Chandler man brings Costa Rica flavor to EV - SanTan Sun News SanTan Sun News

Chandler man brings Costa Rica flavor to EV

December 20th, 2022 SanTan Sun News
Chandler man brings Costa Rica flavor to EV
Business
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By Geri Koeppel
Contributor

Coffee is a central part of the Costa Rican culture, and one East Valley family shares that heritage with every cup they serve.

Pura Vida Grinds coffee shop on Main Street near Val Vista Drive in Mesa only serves coffee from beans imported from Costa Rican co-ops and individual farms.

The owners, Robert Lobo and his wife, Angela Vannett, and their children—Isabella, 2, and Charlie, 3—travel from their Chandler home to the Latin American country annually to try coffees. Lobo’s father, Carlos, and his wife, Cecilia, live there full-time and facilitate the contacts.

“This year we went for the month of June,” said Robert Lobo, who’s known by his surname. “It’s really cool just to sit down and drink. They’re so proud to serve you their coffee that’s in their back yard.”

They named the shop Pura Vida Grinds because “pura vida” is a popular saying in Costa Rica. Though it translates directly as “pure life,” it indicates living your life to the fullest, Lobo explained.

Pura Vida Grinds not only sells a wide range of specialty coffee drinks for about $3-6, it also uses “micro-lot coffees” for pour-overs using a handmade, imported ceramic vandola. It resembles a large teapot with a funnel on top.

The vessel keeps the coffee warm and helps open up the flavors “like the decanter for the wine,” Carlos explained. “It oxygenates the coffee so you get the notes out.”

The shop sells the hand-painted vandolas for $160 as well as a variety of beans, starting at about $16 for 12 ounces and up to $42 for a kilogram.

In addition to coffee, the Lobo family doles out healthy doses of hospitality.

Loyal customer Randy Walters of Mesa said service is an important part of what keeps him going back.

“You can get good coffee a lot of places, but you can’t get this experience,” Walters said. “The customer care, it’s just phenomenal. It’s genuine.”

“The first time you’re in here you feel like family,” he added. “They smile, they greet you, they don’t rush anybody out, they take their time.”

Numerous customers say they drive from other parts of the Valley just to visit them, Vannett commented.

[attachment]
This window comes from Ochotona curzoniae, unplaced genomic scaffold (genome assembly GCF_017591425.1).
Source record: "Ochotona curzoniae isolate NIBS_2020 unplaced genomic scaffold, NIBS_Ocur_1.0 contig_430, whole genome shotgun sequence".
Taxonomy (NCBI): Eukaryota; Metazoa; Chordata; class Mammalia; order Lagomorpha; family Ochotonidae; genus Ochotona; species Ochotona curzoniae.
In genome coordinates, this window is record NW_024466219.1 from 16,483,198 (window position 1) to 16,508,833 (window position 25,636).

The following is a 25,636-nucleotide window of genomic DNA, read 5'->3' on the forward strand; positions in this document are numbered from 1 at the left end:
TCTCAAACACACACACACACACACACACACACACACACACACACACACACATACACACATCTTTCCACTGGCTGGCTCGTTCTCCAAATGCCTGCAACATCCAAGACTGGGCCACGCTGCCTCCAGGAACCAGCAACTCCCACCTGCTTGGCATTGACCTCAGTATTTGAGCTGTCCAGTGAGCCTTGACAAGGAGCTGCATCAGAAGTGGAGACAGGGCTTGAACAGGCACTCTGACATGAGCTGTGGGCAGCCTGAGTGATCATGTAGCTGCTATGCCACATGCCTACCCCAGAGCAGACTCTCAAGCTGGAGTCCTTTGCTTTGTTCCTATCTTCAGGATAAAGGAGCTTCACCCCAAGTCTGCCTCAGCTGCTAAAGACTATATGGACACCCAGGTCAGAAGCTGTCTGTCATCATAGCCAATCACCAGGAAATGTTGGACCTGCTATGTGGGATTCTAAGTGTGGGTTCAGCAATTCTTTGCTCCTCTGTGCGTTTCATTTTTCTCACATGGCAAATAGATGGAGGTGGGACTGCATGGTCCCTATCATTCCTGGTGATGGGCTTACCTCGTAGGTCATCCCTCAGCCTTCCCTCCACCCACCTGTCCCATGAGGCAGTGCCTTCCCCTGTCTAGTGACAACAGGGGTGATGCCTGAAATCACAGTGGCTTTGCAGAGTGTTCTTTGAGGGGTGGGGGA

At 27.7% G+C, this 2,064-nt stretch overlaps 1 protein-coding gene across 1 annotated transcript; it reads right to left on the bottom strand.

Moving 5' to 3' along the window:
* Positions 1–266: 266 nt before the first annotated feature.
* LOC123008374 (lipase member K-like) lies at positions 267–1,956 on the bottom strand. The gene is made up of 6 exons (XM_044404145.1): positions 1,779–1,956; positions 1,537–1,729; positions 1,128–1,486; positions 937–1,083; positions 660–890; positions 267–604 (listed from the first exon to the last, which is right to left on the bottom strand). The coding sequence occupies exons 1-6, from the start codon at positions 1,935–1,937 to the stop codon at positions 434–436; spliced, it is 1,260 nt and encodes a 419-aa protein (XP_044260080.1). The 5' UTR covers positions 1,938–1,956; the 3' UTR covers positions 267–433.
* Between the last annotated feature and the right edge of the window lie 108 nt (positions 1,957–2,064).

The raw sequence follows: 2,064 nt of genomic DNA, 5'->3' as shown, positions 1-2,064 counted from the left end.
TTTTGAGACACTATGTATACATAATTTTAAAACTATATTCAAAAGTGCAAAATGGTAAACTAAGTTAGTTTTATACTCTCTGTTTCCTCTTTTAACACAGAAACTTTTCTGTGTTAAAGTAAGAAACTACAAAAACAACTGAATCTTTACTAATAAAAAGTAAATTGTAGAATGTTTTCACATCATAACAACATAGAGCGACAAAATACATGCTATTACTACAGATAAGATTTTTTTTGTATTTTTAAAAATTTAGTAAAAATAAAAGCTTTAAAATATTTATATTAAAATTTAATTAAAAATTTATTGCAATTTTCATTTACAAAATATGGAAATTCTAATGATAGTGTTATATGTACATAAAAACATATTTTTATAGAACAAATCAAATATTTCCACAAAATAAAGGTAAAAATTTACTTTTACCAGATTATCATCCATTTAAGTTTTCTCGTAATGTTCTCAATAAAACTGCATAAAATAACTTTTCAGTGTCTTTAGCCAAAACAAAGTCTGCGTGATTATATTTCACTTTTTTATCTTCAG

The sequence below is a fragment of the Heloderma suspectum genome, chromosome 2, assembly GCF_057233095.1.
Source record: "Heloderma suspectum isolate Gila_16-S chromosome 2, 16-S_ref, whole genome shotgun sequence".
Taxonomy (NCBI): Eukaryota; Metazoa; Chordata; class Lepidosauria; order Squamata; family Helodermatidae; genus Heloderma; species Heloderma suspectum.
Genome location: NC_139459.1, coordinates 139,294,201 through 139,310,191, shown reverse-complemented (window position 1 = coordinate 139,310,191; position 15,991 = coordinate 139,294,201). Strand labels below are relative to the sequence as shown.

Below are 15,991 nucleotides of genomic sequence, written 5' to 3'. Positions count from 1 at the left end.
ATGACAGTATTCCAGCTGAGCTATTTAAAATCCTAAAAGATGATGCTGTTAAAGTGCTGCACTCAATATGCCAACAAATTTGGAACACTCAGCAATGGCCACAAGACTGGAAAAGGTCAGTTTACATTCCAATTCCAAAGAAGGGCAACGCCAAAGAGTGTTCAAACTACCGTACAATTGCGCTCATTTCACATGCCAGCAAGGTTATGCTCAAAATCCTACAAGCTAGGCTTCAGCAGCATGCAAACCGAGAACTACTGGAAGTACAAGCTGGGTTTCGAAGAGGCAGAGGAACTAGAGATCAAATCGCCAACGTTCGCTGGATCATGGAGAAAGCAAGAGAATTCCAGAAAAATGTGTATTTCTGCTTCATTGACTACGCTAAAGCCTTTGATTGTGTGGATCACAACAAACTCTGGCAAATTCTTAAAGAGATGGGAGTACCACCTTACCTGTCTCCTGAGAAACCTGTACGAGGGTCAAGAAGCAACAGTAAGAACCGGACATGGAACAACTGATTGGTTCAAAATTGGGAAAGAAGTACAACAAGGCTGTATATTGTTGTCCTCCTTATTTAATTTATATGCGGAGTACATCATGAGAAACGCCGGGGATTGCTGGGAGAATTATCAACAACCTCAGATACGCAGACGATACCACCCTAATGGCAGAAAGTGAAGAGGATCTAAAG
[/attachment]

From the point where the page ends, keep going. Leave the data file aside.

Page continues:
“Especially in coffee, there’s so many options for people, so you have to set yourself apart with great coffee and great customer service,” she said.

The idea for Pura Vida Grinds began to brew when a coffee franchise owner in Costa Rica approached Carlos and told him he’d like to export to the United States. “I told him my son was here and he could be the contact here,” he said.

Lobo began making plans and got a trailer, but that deal fell through. He still wanted to pursue the business, however, so he called his dad and said, “Hey, could you find me the best coffee in Costa Rica?”

Carlos located a small supplier, Cafe Forestal, and they started with that.

Lobo and Vannett formed the business in 2016 and began selling coffee from a portable cart in Mesa and at events in 2017.

They got their current space on Main Street in 2018 to serve as a prep area and for storing the cart and beans.

Also in 2018, they added a coffee truck, which was easier than wheeling around the cart and a heavy generator to serve events.

The 1963 Ford Vanette was manufactured on special order for Rainbow Bread as a delivery truck. Lobo had it wrapped with scenes of Costa Rica—including the iconic sloth, which is a national symbol of Costa Rica—by Cortez Visual in Gilbert, which also did Pura Vida Grinds’ storefront, cart and a wall mural.

Just as things were moving along, everything ground to a halt.

“When the whole pandemic hit, our calendars got wiped, and we said, ‘What do we do?’” Lobo recalled. “We decided to open this up as a pop-up shop to stay alive.”

They turned the strip mall storefront into a cafe, parking the cart inside and serving drinks from it.

And then they got a big break: As other businesses were shuttering during the pandemic, they got a boost of publicity and started to grow.

Newscaster Elías Alvarado of Telenoticias, a major Spanish-language TV station, found Pura Vida Grinds on social media. He did a segment remotely from the studio in New York in June 2020 that was broadcast all over Latin America.

It was so successful, he flew out in November and did another segment that will air this month on Telenoticias.

Soon after the initial segment aired, artisanal coffee producers and others began to reach out.

“When the interview came out, the whole world was shut off,” Carlos said, “so all these people in Costa Rica, these souvenir producers, they called and said, ‘Please help us; we have no business.’”

The family already was selling Costa Rican-made flip flops, and began importing items like jewelry, Indigenous-made decorative masks and more. Now, they’re constantly adding new items, getting fresh beans, sourcing new contacts and filling special requests, Lobo added.

“That was always my idea was to share culture through coffee,” he said. “Now that we’re here, it’s about bringing the community together. It means a lot to us. Almost every customer that comes in, we know by name.”